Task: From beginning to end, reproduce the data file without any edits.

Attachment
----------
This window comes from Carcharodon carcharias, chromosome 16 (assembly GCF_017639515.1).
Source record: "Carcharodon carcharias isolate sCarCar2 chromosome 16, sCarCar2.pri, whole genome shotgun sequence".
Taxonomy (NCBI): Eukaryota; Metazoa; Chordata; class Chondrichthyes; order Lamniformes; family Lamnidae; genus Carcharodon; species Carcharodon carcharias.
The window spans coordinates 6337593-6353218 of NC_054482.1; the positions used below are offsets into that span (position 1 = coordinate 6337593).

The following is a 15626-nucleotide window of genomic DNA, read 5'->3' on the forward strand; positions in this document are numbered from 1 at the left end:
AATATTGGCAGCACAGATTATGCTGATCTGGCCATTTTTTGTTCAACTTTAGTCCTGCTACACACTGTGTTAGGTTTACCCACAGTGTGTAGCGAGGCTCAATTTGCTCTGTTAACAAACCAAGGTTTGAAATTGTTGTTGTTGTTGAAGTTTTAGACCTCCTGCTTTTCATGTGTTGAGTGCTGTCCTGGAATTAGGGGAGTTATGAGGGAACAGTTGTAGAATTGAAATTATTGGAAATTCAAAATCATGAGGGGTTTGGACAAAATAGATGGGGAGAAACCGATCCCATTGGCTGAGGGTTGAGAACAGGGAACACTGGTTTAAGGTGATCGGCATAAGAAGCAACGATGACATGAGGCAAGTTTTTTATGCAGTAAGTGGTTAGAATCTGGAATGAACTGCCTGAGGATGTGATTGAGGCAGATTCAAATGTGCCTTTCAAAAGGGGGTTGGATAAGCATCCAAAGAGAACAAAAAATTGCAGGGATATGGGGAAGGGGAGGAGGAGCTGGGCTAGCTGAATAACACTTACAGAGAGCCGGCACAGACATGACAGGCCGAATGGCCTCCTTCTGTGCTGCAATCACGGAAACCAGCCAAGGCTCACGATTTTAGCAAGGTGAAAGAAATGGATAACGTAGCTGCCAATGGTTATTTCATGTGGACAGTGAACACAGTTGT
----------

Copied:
This window comes from Carcharodon carcharias, chromosome 16 (assembly GCF_017639515.1).
Source record: "Carcharodon carcharias isolate sCarCar2 chromosome 16, sCarCar2.pri, whole genome shotgun sequence".
Taxonomy (NCBI): Eukaryota; Metazoa; Chordata; class Chondrichthyes; order Lamniformes; family Lamnidae; genus Carcharodon; species Carcharodon carcharias.
The window spans coordinates 6337593-6353218 of NC_054482.1; the positions used below are offsets into that span (position 1 = coordinate 6337593).

The following is a 15626-nucleotide window of genomic DNA, read 5'->3' on the forward strand; positions in this document are numbered from 1 at the left end:
AATATTGGCAGCACAGATTATGCTGATCTGGCCATTTTTTGTTCAACTTTAGTCCTGCTACACACTGTGTTAGGTTTACCCACAGTGTGTAGCGAGGCTCAATTTGCTCTGTTAACAAACCAAGGTTTGAAATTGTTGTTGTTGTTGAAGTTTTAGACCTCCTGCTTTTCATGTGTTGAGTGCTGTCCTGGAATTAGGGGAGTTATGAGGGAACAGTTGTAGAATTGAAATTATTGGAAATTCAAAATCATGAGGGGTTTGGACAAAATAGATGGGGAGAAACCGATCCCATTGGCTGAGGGTTGAGAACAGGGAACACTGGTTTAAGGTGATCGGCATAAGAAGCAACGATGACATGAGGCAAGTTTTTTATGCAGTAAGTGGTTAGAATCTGGAATGAACTGCCTGAGGATGTGATTGAGGCAGATTCAAATGTGCCTTTCAAAAGGGGGTTGGATAAGCATCCAAAGAGAACAAAAAATTGCAGGGATATGGGGAAGGGGAGGAGGAGCTGGGCTAGCTGAATAACACTTACAGAGAGCCGGCACAGACATGACAGGCCGAATGGCCTCCTTCTGTGCTGCAATCACGGAAACCAGCCAAGGCTCACGATTTTAGCAAGGTGAAAGAAATGGATAACGTAGCTGCCAATGGTTATTTCATGTGGACAGTGAACACAGTTGT